The simulation of seafloor-steel catenary interaction and prediction of riser fatigue life required an accurate characterization of seafloor stiffness as well as realistic description of riser load-deflection (P-y) response. This thesis presents two load-deflection (P-y) models (non-degradating and degradating models) to simulate seafloor-riser interaction. These two models considered the seafloor-riser system in terms of an elastic steel pipe supported on non-linear soil springs with vertical motions. These two models were formulated in terms of a backbone curve describing self-embedment of the riser, bounding curves describing P-y behavior under extremely large deflections, and a series of rules for describing P-y behavior within the bounding loop.
The non-degradating P-y model was capable of simulating the riser behavior under very complex loading conditions, including unloading (uplift) and re-loading (downwards) cycles under conditions of partial and full separation of soils and riser. In the non-degradating model, there was a series of model parameters which included three riser properties, two trench geometry parameters and one trench roughness parameter, two backbone curve model parameters, and four bounding loop model parameters.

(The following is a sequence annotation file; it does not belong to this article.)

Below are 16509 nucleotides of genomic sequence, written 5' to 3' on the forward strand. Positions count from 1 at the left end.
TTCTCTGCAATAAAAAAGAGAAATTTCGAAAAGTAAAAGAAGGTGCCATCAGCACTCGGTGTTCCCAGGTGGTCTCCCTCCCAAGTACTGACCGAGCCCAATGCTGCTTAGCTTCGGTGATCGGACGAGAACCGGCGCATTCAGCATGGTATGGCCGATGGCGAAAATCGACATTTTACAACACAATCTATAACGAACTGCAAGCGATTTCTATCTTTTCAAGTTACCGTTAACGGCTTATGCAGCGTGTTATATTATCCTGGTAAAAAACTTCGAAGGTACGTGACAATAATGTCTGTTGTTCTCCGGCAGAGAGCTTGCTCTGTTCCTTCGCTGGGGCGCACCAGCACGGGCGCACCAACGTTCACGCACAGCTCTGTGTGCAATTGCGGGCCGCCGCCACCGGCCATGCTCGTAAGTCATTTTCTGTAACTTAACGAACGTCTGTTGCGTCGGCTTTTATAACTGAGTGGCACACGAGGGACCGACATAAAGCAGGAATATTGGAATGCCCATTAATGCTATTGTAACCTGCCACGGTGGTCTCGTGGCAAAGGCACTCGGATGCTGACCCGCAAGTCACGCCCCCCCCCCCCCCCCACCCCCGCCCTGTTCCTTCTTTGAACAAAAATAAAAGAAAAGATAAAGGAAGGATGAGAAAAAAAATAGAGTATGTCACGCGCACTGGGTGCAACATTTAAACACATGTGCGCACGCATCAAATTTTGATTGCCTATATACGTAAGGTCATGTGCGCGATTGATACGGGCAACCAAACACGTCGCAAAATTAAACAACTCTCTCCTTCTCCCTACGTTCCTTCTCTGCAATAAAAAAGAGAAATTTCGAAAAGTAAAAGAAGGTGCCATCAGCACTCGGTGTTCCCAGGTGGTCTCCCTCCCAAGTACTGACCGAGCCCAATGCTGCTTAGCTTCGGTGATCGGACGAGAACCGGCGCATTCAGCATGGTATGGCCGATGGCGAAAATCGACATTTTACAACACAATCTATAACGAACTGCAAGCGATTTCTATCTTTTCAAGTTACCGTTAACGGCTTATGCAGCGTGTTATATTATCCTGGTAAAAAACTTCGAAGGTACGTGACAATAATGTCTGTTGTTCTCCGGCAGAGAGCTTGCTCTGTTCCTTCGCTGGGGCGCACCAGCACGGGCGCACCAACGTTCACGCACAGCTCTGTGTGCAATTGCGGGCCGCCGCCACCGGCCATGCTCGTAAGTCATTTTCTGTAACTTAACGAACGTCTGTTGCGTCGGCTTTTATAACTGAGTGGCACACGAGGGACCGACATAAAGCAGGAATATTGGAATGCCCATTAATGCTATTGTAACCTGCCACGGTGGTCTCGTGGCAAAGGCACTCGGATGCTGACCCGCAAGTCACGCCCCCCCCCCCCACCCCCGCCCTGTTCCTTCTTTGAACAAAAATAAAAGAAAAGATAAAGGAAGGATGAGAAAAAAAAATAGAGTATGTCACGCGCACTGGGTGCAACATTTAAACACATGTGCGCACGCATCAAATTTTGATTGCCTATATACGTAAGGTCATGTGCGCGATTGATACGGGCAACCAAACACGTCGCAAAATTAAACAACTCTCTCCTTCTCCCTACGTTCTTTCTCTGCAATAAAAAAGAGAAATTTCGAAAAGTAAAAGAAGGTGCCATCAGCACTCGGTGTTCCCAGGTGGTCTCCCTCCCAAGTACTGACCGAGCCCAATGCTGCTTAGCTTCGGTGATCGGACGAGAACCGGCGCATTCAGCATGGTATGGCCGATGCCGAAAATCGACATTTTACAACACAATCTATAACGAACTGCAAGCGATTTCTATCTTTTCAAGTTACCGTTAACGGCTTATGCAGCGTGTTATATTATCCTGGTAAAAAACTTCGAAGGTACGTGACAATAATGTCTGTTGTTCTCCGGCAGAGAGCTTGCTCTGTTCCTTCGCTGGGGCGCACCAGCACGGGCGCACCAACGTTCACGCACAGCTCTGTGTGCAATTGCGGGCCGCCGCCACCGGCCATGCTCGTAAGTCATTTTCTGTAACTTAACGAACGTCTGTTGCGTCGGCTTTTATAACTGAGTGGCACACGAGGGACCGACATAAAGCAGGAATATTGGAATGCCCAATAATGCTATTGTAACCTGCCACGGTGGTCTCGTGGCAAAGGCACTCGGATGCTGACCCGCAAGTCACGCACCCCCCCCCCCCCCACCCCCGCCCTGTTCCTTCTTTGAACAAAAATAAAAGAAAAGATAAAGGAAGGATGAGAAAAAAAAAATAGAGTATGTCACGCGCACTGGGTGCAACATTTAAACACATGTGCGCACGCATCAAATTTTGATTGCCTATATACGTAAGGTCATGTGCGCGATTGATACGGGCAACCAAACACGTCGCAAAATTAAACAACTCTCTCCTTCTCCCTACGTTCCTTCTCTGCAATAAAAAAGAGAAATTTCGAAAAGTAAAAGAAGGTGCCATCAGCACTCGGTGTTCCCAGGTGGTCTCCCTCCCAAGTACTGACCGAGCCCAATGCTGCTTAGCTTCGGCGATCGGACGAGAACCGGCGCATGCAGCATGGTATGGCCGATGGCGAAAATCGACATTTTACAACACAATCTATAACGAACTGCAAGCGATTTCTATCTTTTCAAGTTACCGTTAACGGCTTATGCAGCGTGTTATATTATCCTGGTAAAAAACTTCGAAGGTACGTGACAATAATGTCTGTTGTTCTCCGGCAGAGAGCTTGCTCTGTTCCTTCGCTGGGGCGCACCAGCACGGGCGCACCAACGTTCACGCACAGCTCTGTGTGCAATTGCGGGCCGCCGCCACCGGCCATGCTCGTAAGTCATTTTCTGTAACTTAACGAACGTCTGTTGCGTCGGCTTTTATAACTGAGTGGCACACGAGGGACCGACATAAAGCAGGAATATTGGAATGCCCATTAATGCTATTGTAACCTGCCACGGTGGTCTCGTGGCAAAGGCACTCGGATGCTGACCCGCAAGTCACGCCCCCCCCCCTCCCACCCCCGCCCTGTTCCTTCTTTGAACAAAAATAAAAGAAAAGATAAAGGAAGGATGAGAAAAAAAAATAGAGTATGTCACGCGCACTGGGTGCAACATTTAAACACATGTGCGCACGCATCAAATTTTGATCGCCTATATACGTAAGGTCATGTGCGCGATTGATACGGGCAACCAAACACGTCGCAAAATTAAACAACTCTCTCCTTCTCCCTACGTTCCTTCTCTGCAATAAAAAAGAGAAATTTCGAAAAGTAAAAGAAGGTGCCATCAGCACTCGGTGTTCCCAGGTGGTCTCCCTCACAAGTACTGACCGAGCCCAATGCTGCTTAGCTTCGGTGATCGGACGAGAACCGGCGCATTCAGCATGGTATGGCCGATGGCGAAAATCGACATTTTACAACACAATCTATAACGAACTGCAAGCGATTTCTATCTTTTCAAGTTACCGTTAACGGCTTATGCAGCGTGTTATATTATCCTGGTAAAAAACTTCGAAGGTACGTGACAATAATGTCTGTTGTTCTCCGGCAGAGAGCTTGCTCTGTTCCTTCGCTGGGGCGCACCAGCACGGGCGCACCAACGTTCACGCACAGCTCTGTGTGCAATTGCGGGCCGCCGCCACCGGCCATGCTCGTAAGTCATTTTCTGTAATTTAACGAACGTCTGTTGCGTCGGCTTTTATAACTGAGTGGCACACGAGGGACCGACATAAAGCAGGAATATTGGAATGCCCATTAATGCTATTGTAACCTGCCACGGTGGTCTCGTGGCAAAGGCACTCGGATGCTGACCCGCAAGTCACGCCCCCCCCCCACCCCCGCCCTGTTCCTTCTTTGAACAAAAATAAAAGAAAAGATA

To capture the seafloor stiffness degradation effect due to cyclic loading, a degradating P-y model was also developed. The degradating model proposes three degradation control parameters, which consider the effects of the number of cycles and cyclic unloading-reloading paths. Accumulated deflections serve as a measure of energy dissipation. The degradating model was also made up of three components. The first one was the backbone curve, same as the non-degradating model. The bounding loops define the P-y behavior of extreme loading deflections. The elastic rebound curve and partial separation stage were in the same formation as the non-degradating model. However, for the re-contact and re-loading curve, degradation effects were taken into the calculation.
These two models were verified through comparisons with laboratory basin tests. Computer codes were also developed to implement these models for seafloor-riser interaction response.